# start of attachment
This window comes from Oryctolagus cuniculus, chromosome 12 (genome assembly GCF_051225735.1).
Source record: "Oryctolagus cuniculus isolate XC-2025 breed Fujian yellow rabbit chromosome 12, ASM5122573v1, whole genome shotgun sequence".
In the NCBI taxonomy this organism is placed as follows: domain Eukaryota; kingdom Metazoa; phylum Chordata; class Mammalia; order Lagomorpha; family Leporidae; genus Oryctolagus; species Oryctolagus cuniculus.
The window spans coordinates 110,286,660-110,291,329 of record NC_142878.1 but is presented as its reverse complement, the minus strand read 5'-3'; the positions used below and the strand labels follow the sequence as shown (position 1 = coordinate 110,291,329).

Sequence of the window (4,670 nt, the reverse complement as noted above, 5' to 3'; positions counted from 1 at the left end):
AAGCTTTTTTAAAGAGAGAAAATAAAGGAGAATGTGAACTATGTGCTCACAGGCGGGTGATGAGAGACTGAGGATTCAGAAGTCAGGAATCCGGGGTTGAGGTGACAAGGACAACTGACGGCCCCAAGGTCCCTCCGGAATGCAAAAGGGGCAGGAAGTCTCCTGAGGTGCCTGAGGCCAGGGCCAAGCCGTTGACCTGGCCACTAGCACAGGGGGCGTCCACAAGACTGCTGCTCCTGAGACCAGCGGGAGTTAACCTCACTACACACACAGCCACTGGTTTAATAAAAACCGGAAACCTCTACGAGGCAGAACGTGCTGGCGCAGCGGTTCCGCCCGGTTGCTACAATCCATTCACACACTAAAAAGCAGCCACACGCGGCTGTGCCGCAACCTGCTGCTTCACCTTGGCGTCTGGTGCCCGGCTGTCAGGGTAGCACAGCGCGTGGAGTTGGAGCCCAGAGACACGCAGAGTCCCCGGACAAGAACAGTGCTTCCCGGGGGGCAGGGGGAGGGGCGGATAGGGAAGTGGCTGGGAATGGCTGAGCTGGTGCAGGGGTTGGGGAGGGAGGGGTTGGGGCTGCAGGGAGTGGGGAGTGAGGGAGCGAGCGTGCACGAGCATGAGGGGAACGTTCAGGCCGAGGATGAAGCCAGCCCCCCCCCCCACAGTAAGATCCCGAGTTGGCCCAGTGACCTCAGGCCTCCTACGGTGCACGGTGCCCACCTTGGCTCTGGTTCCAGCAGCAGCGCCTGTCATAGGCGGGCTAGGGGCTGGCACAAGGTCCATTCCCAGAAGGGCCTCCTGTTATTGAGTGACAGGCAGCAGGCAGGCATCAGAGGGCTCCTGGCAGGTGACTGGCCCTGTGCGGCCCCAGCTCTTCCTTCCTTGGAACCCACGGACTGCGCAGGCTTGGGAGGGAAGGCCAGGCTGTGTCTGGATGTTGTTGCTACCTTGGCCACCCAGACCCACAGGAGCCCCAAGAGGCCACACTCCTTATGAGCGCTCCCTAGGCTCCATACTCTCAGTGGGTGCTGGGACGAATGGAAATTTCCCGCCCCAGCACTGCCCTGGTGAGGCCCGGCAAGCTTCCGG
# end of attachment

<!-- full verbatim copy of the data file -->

This window comes from Oryctolagus cuniculus, chromosome 12 (genome assembly GCF_051225735.1).
Source record: "Oryctolagus cuniculus isolate XC-2025 breed Fujian yellow rabbit chromosome 12, ASM5122573v1, whole genome shotgun sequence".
In the NCBI taxonomy this organism is placed as follows: domain Eukaryota; kingdom Metazoa; phylum Chordata; class Mammalia; order Lagomorpha; family Leporidae; genus Oryctolagus; species Oryctolagus cuniculus.
The window spans coordinates 110,286,660-110,291,329 of record NC_142878.1 but is presented as its reverse complement, the minus strand read 5'-3'; the positions used below and the strand labels follow the sequence as shown (position 1 = coordinate 110,291,329).

Sequence of the window (4,670 nt, the reverse complement as noted above, 5' to 3'; positions counted from 1 at the left end):
AAGCTTTTTTAAAGAGAGAAAATAAAGGAGAATGTGAACTATGTGCTCACAGGCGGGTGATGAGAGACTGAGGATTCAGAAGTCAGGAATCCGGGGTTGAGGTGACAAGGACAACTGACGGCCCCAAGGTCCCTCCGGAATGCAAAAGGGGCAGGAAGTCTCCTGAGGTGCCTGAGGCCAGGGCCAAGCCGTTGACCTGGCCACTAGCACAGGGGGCGTCCACAAGACTGCTGCTCCTGAGACCAGCGGGAGTTAACCTCACTACACACACAGCCACTGGTTTAATAAAAACCGGAAACCTCTACGAGGCAGAACGTGCTGGCGCAGCGGTTCCGCCCGGTTGCTACAATCCATTCACACACTAAAAAGCAGCCACACGCGGCTGTGCCGCAACCTGCTGCTTCACCTTGGCGTCTGGTGCCCGGCTGTCAGGGTAGCACAGCGCGTGGAGTTGGAGCCCAGAGACACGCAGAGTCCCCGGACAAGAACAGTGCTTCCCGGGGGGCAGGGGGAGGGGCGGATAGGGAAGTGGCTGGGAATGGCTGAGCTGGTGCAGGGGTTGGGGAGGGAGGGGTTGGGGCTGCAGGGAGTGGGGAGTGAGGGAGCGAGCGTGCACGAGCATGAGGGGAACGTTCAGGCCGAGGATGAAGCCAGCCCCCCCCCCCACAGTAAGATCCCGAGTTGGCCCAGTGACCTCAGGCCTCCTACGGTGCACGGTGCCCACCTTGGCTCTGGTTCCAGCAGCAGCGCCTGTCATAGGCGGGCTAGGGGCTGGCACAAGGTCCATTCCCAGAAGGGCCTCCTGTTATTGAGTGACAGGCAGCAGGCAGGCATCAGAGGGCTCCTGGCAGGTGACTGGCCCTGTGCGGCCCCAGCTCTTCCTTCCTTGGAACCCACGGACTGCGCAGGCTTGGGAGGGAAGGCCAGGCTGTGTCTGGATGTTGTTGCTACCTTGGCCACCCAGACCCACAGGAGCCCCAAGAGGCCACACTCCTTATGAGCGCTCCCTAGGCTCCATACTCTCAGTGGGTGCTGGGACGAATGGAAATTTCCCGCCCCAGCACTGCCCTGGTGAGGCCCGGCAAGCTTCCGG